At 2253, the LSE ASOS recorded conditions as: Calm winds; 8 miles visibility in light rain; few clouds at 1,400 feet agl; overcast clouds at 5,000 feet agl; temperature 10 degrees Celsius; dew point 8 degrees Celsius; and altimeter 29.70 inches of mercury.

The Area Forecast for southwest Wisconsin issued at 2045 and valid until 0900 the following morning, was for overcast clouds at 6,000 feet agl, with cloud tops to 15,000 feet mean sea level (msl). From 2400, conditions were forecast to be 2,000 feet agl, and visibilities of 3 to 5 miles in light rain and mist. After 0900, the extended outlook consisted of MVFR conditions due to low ceilings and visibilities restricted by rain, with winds over 25 knots.

No Significant Meteorological Information advisories (SIGMETs), Convective SIGMETs, or Severe Weather Forecast Alerts were current over Wisconsin at the time of the accident. However, Airmen's Meteorological Information (AIRMET) Sierra was issued at 2145 and was valid until 0400 the following morning. It warned of possible IFR conditions along the route of flight.

The LSE Terminal Aerodrome Forecast (TAF) issued at 1830 called for: Winds from 130 degrees at 7 knots; visibility greater then 6 miles in light rain; scattered clouds at 3,500 feet agl; and an overcast ceiling at 5,000 feet agl. At 2400, conditions were expected to be: Winds from 020 at 6 knots; visibility 5 miles in light rain and mist; and an overcast cloud ceiling at 2,500 feet agl.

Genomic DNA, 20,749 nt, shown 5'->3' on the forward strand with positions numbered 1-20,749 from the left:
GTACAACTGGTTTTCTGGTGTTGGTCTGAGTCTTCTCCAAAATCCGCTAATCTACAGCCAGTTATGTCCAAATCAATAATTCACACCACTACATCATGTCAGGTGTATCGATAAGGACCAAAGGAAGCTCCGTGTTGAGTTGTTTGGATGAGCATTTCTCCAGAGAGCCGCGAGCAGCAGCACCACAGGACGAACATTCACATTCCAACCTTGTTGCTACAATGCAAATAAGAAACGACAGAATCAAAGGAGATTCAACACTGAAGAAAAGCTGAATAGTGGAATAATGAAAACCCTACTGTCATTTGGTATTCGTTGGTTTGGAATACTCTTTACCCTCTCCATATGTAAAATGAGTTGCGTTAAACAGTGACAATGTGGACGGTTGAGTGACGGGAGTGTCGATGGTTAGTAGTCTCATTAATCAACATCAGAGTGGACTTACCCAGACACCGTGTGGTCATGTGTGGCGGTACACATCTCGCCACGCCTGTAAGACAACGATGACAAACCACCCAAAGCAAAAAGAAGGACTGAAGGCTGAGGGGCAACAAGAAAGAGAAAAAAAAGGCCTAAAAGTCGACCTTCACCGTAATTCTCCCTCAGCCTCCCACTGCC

The pilot obtained a preflight weather briefing beginning at 2117 for the route from Prairie du Chein to LaCrosse and back to Madison. The briefer provided a synopsis of current and forecast conditions. He indicated that deteriorating weather conditions were expected after 2200 with IFR conditions possible. The briefer informed the pilot of AIRMET Sierra update 7, issued at 1545 and valid until 2200, warning of IFR conditions southwest of a line from Minneapolis to Bradford, Illinois (BDF). The accident site was located approximately 35 miles northeast of this boundary.

An EMS pilot operating in the area that evening reported that he departed La Crosse at 2024 en route to Arcadia, Wisconsin. He stated that fog was beginning to form on the east side of the Mississippi River. Fog was also beginning to form on the bluffs to the east of his route of flight. He subsequently returned to La Crosse about 2115. He declined at least one additional flight request that evening due to deteriorating weather conditions.

AIRPORT INFORMATION

La Crosse Municipal Airport (KLSE) was located on French Island on the Mississippi River near La Crosse, Wisconsin. The airport elevation was 656 feet. Bluffs rose to approximately 1,200 feet mean sea level on both the east and west sides of the river.

WRECKAGE AND IMPACT INFORMATION

The accident helicopter impacted trees along a wooded ridgeline in a sparsely populated area approximately 4.5 miles southeast of LSE. Tree strikes and main rotor blade fragments were observed at the top of the ridgeline. The right landing skid separated from the airframe at the top of the ridge. The elevation of the ridge in the vicinity of the tree strikes was approximately 1,164 feet. The trees were estimated to be 50 to 60 feet in height, and the tree strikes were approximately 50 to 55 feet above the level of the ridge.